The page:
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Business fined for health insurance offences

| 09/02/2015 | 0 Comments

(CNS Business): A construction company owner fined by the courts for health insurance infractions did not have the option of avoiding appearing in the dock and paying an administrative fine, as allowed under amendments to the Health Insurance Law, because his offences occurred before the changes to the law were implemented.

Local construction company owner, Wendel Wendel, appeared at a court hearing on 28 January before Acting Magistrate Angelyn Hernandez, who found that there were at least three counts against Wendel Construction Ltd. Wendel was fined CI$1,500.00 for failing to pay health insurance fees for himself and one of his employees in 2013.

Acting Magistrate Hernandez imposed a CI$1,000 fine, to be paid in one week, or one month imprisonment on the defendant, who pled guilty. An additional CI$500 fine or two weeks imprisonment resulted from failure to pay his own health insurance. The company owner was also required to pay CI$1,153.07 to settle an outstanding bill for the employee at the Health Services Authority.

Pleased with the outcome of the case, Superintendent of Health Insurance Mervyn Conolly promised, “My department will continue to work to improve health insurance coverage for all workers.”

The Health Insurance Commission, which regulates any disputes regarding provisions of the health insurance in the Cayman Islands, now has the power to impose fines up to $1,000 administratively, without using the courts, for both employers and insurance companies for infractions of the health insurance law.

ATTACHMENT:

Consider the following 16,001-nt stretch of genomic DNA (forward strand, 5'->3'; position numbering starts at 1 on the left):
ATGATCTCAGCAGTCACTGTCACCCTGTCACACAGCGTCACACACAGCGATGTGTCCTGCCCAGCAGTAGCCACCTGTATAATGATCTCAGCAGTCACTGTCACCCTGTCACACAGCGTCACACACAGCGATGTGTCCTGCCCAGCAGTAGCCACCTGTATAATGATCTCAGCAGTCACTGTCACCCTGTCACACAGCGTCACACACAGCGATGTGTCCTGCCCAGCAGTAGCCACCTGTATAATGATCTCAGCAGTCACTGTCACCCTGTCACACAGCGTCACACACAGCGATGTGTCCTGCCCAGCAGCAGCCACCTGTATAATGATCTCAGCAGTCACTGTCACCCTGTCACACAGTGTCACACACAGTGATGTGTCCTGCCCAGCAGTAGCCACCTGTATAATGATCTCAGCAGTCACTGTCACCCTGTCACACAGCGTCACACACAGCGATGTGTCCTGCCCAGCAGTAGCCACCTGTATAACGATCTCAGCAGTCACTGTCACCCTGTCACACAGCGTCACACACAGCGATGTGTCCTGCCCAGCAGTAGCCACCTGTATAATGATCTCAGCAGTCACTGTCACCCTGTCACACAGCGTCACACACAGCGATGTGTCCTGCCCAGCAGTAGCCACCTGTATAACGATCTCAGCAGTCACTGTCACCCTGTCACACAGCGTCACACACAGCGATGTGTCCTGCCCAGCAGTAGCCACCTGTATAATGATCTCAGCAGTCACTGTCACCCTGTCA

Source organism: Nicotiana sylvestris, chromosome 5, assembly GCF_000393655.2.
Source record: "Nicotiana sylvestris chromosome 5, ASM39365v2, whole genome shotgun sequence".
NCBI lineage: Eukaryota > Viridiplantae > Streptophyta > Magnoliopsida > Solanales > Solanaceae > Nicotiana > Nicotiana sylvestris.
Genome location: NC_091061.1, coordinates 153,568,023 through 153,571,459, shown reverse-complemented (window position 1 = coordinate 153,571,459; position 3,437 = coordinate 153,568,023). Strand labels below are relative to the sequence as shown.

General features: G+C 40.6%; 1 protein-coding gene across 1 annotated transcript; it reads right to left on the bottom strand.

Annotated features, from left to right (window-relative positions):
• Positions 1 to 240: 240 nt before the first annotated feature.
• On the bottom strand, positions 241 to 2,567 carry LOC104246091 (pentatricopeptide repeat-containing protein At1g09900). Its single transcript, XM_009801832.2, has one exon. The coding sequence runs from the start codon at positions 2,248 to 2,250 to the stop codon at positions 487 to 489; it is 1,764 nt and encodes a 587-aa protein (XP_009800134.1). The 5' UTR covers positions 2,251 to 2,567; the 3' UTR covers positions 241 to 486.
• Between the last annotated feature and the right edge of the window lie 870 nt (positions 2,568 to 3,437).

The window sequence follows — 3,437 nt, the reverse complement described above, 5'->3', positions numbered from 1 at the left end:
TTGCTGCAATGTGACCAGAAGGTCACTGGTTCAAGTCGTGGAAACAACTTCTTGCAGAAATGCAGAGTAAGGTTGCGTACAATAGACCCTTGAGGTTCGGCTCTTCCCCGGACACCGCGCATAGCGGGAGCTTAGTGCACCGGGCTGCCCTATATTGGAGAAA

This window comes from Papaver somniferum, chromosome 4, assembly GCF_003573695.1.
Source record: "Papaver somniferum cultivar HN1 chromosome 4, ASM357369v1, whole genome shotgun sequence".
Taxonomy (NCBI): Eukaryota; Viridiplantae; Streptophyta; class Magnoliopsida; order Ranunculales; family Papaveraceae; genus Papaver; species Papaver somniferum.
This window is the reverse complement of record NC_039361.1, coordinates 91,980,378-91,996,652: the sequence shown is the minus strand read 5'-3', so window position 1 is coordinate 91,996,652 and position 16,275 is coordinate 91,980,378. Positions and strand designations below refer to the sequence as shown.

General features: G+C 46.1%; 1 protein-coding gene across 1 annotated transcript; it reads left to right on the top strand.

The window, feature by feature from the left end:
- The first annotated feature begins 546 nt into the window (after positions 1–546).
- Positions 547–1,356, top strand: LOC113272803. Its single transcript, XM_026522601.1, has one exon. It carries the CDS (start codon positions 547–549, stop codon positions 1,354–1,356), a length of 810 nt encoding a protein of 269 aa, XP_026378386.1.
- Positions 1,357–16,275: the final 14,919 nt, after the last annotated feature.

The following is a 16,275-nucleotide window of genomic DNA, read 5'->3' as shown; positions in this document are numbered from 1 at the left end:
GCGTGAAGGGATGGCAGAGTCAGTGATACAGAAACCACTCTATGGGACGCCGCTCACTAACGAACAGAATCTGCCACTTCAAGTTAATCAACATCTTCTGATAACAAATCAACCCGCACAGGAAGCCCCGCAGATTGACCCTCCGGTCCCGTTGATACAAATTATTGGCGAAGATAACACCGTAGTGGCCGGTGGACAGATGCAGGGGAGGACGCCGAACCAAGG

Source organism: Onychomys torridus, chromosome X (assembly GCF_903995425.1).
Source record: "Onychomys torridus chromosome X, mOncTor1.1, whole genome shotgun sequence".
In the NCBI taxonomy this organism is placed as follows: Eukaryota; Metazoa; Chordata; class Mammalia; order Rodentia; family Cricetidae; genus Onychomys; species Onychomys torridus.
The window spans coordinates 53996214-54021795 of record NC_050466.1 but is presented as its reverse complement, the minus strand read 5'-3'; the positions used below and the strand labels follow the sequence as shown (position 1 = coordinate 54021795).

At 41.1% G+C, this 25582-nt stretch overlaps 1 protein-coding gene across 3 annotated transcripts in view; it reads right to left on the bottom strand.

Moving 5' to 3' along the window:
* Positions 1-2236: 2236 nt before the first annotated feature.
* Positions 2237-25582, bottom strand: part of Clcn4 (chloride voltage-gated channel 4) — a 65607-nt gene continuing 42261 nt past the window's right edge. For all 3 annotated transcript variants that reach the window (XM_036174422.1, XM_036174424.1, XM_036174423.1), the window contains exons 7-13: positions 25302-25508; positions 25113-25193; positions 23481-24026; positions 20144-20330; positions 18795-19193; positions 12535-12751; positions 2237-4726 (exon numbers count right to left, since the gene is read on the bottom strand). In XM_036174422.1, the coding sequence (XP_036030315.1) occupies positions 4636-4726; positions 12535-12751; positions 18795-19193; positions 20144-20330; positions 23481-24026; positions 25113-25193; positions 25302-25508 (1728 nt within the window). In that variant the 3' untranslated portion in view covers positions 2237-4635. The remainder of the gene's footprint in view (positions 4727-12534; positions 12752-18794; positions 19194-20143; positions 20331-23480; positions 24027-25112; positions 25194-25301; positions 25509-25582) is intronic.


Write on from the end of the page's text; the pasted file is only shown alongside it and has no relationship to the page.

However, Conolly explained that the defendant in this case did not have the option as the offences occurred and the case was submitted to the courts before the implementation of the  recent amendments to the legislation. “Accordingly, his case could not be considered under the Administrative Fines system,” he told CNS Business, noting that these are only applicable to case files compiled after August 2014.

With recent amendments to the Health Insurance Law, the accused person or company can still opt to take the matter to court instead of paying the fines and they will end up in the dock anyway if the matter is not resolved administratively. However, fines that may be applied to such violations significantly increased from CI$5,000 to CI$30,000 in Summary Court  and  CI$10,000 to  CI$40,000 in the Grand Court.

Conolly added, “I therefore hope that the recent rulings by the acting magistrate will serve as a reminder to all employers that it is important to adhere to the health insurance legislation.”

Related article on CNS Business: $1,000 fines for health insurance offences


Category: Insurance, Local Business

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